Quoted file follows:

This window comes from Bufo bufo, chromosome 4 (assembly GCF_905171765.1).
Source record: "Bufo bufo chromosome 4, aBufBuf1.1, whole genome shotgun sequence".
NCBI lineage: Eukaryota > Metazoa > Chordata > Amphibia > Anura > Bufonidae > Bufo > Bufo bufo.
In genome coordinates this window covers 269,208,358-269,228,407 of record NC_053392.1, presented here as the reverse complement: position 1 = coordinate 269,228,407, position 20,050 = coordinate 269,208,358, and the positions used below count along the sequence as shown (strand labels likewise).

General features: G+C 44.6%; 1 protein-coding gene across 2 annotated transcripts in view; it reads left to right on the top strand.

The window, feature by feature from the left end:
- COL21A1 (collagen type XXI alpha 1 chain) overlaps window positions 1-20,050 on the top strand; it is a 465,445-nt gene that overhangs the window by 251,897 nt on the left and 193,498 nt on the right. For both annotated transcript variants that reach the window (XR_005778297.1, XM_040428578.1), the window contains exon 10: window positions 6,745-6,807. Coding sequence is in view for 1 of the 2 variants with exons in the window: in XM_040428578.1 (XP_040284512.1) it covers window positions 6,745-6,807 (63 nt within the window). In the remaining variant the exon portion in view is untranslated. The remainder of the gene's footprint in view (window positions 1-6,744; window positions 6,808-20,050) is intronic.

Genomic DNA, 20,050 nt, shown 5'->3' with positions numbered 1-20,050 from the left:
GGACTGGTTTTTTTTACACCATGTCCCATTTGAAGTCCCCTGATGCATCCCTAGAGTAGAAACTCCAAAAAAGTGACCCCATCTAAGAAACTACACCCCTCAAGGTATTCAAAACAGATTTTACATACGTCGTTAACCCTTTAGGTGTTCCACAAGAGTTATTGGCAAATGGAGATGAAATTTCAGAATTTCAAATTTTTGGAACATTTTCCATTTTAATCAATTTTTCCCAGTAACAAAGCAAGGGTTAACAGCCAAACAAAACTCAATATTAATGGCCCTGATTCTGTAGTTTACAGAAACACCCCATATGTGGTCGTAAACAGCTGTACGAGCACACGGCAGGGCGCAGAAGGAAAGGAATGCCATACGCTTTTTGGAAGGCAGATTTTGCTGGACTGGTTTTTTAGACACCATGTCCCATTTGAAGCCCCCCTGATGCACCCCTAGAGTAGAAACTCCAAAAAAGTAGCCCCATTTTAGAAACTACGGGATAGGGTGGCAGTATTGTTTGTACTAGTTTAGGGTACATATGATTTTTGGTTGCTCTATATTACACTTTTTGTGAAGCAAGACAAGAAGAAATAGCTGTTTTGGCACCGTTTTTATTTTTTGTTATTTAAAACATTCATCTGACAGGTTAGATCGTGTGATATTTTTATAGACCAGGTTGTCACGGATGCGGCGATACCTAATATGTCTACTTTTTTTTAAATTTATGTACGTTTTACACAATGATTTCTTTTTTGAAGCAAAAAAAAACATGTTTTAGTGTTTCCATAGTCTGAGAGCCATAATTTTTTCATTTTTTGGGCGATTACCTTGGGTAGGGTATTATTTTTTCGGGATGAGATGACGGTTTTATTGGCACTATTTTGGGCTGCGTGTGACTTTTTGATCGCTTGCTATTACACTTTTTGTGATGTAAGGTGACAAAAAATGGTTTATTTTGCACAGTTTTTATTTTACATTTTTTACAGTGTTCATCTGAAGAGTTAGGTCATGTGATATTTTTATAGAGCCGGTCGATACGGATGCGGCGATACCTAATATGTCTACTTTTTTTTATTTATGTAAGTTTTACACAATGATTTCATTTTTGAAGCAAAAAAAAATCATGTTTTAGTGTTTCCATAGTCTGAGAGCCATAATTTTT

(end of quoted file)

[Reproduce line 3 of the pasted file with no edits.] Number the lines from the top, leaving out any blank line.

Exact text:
NCBI lineage: Eukaryota > Metazoa > Chordata > Amphibia > Anura > Bufonidae > Bufo > Bufo bufo.